Almost as rare as the Yeti and just as powerful, ‘II Monstro’ (`The Monster’) was a limited edition collaboration between Alfa Romeo and the design wizard Andrea Zagato. It was a high performance super coupe with the underlying menace of an aggressive bulldog. In effect, Zagato was capo dei capi of a number of high performance and racing design teams who had contributed to the SZ. Using the Alfa Romeo 75 saloon as a basis for most of the mechanics, Fiat’s own design studio came up with the controversial ‘flying wedge’ styling, rigidifying and stabilizing the chassis by bonding the GRP composite body to the steel frame.
The head of the Lancia rally works team modified the Alfa 75’s suspension, and Koni produced the SZ’s hydraulic damper system. Zagato brooded, and tweaked. The rear-mounted transmission on the shortened wheelbase created perfect weight distribution. With the dampers to adjust the drive height for every condition, and aerodynamics refined by the ground effect underbody and carbon-fibre rear spoiler, the SZ’s inherent balance provided featherweight handling but kept the car glued to the road at real speed.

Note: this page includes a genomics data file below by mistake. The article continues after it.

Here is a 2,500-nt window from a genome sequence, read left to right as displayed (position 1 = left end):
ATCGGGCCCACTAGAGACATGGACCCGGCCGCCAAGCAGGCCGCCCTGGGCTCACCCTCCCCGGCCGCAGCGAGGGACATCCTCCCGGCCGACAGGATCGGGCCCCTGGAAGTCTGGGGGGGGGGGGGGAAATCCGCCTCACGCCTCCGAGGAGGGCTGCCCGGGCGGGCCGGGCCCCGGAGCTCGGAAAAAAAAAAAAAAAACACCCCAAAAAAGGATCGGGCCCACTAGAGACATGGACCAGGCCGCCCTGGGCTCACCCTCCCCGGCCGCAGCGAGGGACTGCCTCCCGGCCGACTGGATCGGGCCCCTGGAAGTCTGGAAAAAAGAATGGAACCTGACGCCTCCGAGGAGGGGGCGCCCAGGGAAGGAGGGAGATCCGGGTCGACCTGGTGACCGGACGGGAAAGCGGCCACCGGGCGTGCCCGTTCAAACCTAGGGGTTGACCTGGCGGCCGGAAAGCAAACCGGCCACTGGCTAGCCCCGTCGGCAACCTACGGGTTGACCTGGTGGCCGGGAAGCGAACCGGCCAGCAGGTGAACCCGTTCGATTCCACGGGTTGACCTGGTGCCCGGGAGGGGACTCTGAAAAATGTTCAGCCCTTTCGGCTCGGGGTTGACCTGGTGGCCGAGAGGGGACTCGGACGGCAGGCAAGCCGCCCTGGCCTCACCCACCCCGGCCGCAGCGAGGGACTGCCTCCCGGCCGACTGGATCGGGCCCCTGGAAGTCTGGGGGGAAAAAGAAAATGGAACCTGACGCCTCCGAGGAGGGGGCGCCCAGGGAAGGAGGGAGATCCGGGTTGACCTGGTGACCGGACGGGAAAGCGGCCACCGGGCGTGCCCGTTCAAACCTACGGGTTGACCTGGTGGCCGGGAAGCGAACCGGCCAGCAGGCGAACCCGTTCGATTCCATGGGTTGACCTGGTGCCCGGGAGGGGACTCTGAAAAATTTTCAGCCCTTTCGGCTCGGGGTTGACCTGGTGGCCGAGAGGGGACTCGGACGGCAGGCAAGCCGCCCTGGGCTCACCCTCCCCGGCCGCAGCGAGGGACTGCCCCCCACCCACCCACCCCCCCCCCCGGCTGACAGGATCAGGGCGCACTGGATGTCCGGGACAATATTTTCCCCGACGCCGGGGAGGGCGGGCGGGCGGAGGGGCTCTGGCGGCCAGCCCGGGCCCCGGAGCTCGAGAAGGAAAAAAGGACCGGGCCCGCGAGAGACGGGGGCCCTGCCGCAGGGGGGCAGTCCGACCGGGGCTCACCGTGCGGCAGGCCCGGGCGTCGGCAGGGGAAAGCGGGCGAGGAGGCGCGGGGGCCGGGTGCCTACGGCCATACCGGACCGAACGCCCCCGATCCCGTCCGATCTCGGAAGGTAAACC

Drivers literally laughed with pleasure at the experience, and the smooth, smooth engine roared back its shared delight. The sacrifice was top speed and acceleration, neither of which matched eager expectations. Being ‘as good as’ anything else wasn’t enough for stopwatch anoraks, who also criticized the short, stubby departure from Alfa design norms. They failed to realise that the SZ’s elegance lay in its integration of form and function: on real roads, in real conditions, this car could get from A to B quicker and more safely than anything comparable. The SZ was Zagato’s Alfa swansong, and a monster of a legacy.
COUNTRY OF ORIGIN: Italy
FIRST MANUFACTURED: 1989 (until 1991)
ENGINE: 2,959 cc Alfa Romeo V6
PERFORMANCE: Top speed of 153 mph (246 km/h); 0-60 mph (97 km/h) in 6.7 secs
YOU SHOULD KNOW: Immediately after Alfa Romeo SZ production ended, production began of a small number of convertible versions, called the RZ. It didn’t even compare to the coupe. The chassis wasn’t reinforced, and the car was heavier. The RZ’s handling was Irredeemably compromised, and it only looked the promised part.